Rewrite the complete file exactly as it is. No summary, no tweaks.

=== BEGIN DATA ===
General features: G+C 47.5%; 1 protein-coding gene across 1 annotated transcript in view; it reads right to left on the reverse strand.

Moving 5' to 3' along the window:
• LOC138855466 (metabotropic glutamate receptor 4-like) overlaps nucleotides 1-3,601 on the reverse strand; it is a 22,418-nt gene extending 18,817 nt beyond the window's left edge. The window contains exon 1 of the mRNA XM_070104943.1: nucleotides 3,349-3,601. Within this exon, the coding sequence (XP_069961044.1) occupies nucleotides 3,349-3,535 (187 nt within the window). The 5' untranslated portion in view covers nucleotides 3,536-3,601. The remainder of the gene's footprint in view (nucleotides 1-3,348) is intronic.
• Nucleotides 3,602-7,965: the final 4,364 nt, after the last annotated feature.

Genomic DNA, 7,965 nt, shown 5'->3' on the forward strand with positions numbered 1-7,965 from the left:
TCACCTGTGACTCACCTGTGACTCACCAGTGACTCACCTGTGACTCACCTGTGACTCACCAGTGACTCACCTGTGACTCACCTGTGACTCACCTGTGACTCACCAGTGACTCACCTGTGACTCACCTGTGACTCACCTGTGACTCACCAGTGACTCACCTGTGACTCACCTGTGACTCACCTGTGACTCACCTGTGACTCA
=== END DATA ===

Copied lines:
General features: G+C 47.5%; 1 protein-coding gene across 1 annotated transcript in view; it reads right to left on the reverse strand.

Moving 5' to 3' along the window:
• LOC138855466 (metabotropic glutamate receptor 4-like) overlaps nucleotides 1-3,601 on the reverse strand; it is a 22,418-nt gene extending 18,817 nt beyond the window's left edge. The window contains exon 1 of the mRNA XM_070104943.1: nucleotides 3,349-3,601. Within this exon, the coding sequence (XP_069961044.1) occupies nucleotides 3,349-3,535 (187 nt within the window). The 5' untranslated portion in view covers nucleotides 3,536-3,601. The remainder of the gene's footprint in view (nucleotides 1-3,348) is intronic.
• Nucleotides 3,602-7,965: the final 4,364 nt, after the last annotated feature.

Genomic DNA, 7,965 nt, shown 5'->3' on the forward strand with positions numbered 1-7,965 from the left:
TCACCTGTGACTCACCTGTGACTCACCAGTGACTCACCTGTGACTCACCTGTGACTCACCAGTGACTCACCTGTGACTCACCTGTGACTCACCTGTGACTCACCAGTGACTCACCTGTGACTCACCTGTGACTCACCTGTGACTCACCAGTGACTCACCTGTGACTCACCTGTGACTCACCTGTGACTCACCTGTGACTCA